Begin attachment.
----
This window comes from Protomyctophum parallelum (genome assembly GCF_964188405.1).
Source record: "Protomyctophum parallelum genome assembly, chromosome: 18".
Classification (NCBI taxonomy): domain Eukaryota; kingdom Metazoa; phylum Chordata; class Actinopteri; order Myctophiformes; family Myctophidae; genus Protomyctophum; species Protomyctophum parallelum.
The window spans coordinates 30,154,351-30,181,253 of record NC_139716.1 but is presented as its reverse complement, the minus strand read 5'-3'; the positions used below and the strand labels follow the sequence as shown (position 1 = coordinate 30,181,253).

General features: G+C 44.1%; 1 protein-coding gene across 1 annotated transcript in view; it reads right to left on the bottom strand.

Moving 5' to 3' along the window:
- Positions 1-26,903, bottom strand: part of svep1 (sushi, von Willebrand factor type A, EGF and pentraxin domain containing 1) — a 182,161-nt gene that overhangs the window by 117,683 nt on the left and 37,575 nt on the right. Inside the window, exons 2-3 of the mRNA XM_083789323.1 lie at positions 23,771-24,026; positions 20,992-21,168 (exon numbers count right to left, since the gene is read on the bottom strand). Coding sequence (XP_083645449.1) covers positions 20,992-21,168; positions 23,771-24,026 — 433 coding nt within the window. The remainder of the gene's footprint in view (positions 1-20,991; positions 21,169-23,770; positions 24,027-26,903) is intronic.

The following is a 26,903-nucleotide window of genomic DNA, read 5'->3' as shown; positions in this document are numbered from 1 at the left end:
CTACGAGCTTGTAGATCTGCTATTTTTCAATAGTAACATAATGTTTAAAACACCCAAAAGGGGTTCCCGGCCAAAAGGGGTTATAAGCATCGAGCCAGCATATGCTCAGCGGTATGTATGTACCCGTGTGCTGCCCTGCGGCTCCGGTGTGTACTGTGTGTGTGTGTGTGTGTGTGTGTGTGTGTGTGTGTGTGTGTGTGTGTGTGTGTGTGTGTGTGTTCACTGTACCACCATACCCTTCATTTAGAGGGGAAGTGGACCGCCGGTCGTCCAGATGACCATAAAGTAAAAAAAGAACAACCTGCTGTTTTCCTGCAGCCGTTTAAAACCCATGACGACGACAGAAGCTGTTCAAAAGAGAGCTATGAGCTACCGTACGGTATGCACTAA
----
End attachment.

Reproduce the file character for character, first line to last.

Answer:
This window comes from Protomyctophum parallelum (genome assembly GCF_964188405.1).
Source record: "Protomyctophum parallelum genome assembly, chromosome: 18".
Classification (NCBI taxonomy): domain Eukaryota; kingdom Metazoa; phylum Chordata; class Actinopteri; order Myctophiformes; family Myctophidae; genus Protomyctophum; species Protomyctophum parallelum.
The window spans coordinates 30,154,351-30,181,253 of record NC_139716.1 but is presented as its reverse complement, the minus strand read 5'-3'; the positions used below and the strand labels follow the sequence as shown (position 1 = coordinate 30,181,253).

General features: G+C 44.1%; 1 protein-coding gene across 1 annotated transcript in view; it reads right to left on the bottom strand.

Moving 5' to 3' along the window:
- Positions 1-26,903, bottom strand: part of svep1 (sushi, von Willebrand factor type A, EGF and pentraxin domain containing 1) — a 182,161-nt gene that overhangs the window by 117,683 nt on the left and 37,575 nt on the right. Inside the window, exons 2-3 of the mRNA XM_083789323.1 lie at positions 23,771-24,026; positions 20,992-21,168 (exon numbers count right to left, since the gene is read on the bottom strand). Coding sequence (XP_083645449.1) covers positions 20,992-21,168; positions 23,771-24,026 — 433 coding nt within the window. The remainder of the gene's footprint in view (positions 1-20,991; positions 21,169-23,770; positions 24,027-26,903) is intronic.

The following is a 26,903-nucleotide window of genomic DNA, read 5'->3' as shown; positions in this document are numbered from 1 at the left end:
CTACGAGCTTGTAGATCTGCTATTTTTCAATAGTAACATAATGTTTAAAACACCCAAAAGGGGTTCCCGGCCAAAAGGGGTTATAAGCATCGAGCCAGCATATGCTCAGCGGTATGTATGTACCCGTGTGCTGCCCTGCGGCTCCGGTGTGTACTGTGTGTGTGTGTGTGTGTGTGTGTGTGTGTGTGTGTGTGTGTGTGTGTGTGTGTGTGTGTGTGTTCACTGTACCACCATACCCTTCATTTAGAGGGGAAGTGGACCGCCGGTCGTCCAGATGACCATAAAGTAAAAAAAGAACAACCTGCTGTTTTCCTGCAGCCGTTTAAAACCCATGACGACGACAGAAGCTGTTCAAAAGAGAGCTATGAGCTACCGTACGGTATGCACTAA